Recommendations to eliminate the home care queue by the end of next year are not feasible and will be met by opposition from some parties, a leading aged care consultancy warns.
The proposal, by counsel assisting the Royal Commission into Aged Care Quality and Safety, would also require more than 15,000 additional workers and more than 1,000 care managers, Ansell Strategic says in a submission to the commission.
Senior counsel’s final recommendations, handed to the commissioners in October, include clearing the 100,000-strong waitlist by December 31, 2021, with a one month cap on wait times for all new entrants after that.
“The work undertaken by the Royal Commission has shone light on the frustrations of consumers and aged care providers with the management of the Home Care Package (HCP) waitlist,” Ansell says in its submission.
“While we would strongly argue that the elimination of the HCP queue is an absolute priority, the near doubling of supply by the end of 2021 is not practicable.”
It says the the proposed aged care restructure put forward by senior counsel assisting, which would see the integration of the home and residential care sectors, is “bold and strategic” although the costs will be “eye-watering”.
Ansell says eliminating the HCP waitlist is a critical step in moving Australia to the proposed structural reforms.
However it warns “this outcome will be politically and economically challenging” and “there will be interested parties that will resist change”.
Double level of services required
Ansell says eliminating the queue by the end of 2021 would require an almost doubling of the level of services that has taken decades to establish.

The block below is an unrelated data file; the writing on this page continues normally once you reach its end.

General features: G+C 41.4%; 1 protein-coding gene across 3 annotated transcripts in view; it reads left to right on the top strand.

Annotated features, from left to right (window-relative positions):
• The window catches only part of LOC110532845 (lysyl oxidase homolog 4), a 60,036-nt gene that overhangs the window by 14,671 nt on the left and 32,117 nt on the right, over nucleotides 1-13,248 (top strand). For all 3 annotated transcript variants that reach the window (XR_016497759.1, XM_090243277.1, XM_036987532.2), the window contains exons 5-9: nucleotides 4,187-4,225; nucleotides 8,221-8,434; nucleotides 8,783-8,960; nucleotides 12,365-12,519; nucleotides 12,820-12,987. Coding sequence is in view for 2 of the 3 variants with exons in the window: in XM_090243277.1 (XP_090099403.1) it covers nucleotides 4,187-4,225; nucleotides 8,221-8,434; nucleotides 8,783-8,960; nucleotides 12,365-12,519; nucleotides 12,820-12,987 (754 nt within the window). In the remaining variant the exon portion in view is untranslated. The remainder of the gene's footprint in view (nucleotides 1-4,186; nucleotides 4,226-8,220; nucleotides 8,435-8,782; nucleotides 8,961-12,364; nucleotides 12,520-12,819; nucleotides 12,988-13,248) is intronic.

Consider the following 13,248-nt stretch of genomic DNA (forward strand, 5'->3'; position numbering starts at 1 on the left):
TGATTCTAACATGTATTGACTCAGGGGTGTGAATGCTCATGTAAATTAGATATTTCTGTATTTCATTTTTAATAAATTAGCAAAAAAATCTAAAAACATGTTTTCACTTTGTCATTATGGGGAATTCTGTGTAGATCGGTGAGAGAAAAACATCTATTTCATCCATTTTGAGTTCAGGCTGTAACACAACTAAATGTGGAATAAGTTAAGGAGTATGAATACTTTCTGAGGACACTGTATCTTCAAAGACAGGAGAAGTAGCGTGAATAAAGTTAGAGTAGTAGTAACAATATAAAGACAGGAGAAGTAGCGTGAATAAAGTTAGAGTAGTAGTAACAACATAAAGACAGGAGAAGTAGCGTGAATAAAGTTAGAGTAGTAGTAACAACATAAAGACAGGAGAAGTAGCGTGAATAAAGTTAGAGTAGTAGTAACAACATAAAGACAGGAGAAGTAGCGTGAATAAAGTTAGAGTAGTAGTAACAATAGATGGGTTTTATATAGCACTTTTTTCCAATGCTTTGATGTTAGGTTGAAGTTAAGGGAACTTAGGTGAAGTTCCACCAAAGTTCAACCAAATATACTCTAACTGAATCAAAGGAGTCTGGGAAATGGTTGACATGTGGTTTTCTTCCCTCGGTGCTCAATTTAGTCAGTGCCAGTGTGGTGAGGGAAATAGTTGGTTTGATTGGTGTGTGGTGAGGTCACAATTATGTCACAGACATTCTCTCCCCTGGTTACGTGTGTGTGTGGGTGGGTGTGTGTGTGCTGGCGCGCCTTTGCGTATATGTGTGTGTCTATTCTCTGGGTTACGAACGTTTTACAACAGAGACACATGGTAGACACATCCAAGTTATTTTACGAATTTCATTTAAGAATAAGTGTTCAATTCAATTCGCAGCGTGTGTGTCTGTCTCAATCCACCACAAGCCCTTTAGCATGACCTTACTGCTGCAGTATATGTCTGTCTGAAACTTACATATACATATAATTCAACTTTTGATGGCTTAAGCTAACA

It would also require wage reviews, rural and remote recruitment and retention incentives, review of training qualiifciations and workforce modelling.
The submission says abolishing the waitlist would equate to more than 15,000,000 incremental hours of care which translates to about 15,200 additional care workers and 1,010 care managers.
Most of the care workers will have to be highly skilled because 56 per cent of those on the wait list require high level care, it adds.
Approvals capacity will also have to be increased.
Ansell notes that the planned transition to payment in arrears will affect cashflow for providers and impede their capacity to deliver services.
While the consultancy says it doesn’t believe the 2021 goal can be achieved, it says a plan should be in place by the time the commission hands down its final report next February, including capacity building for providers, training for carers and adequate resourcing.
Ansell says to develop a HCP expansion program, a national growth map tool will be needed to map supply of care workers and demand for services.
“Working with … Australian Unity and Bolton Clarke … our team will be providing the royal commission with a workable roadmap to eliminating the queue on an ongoing basis,” Ansell says.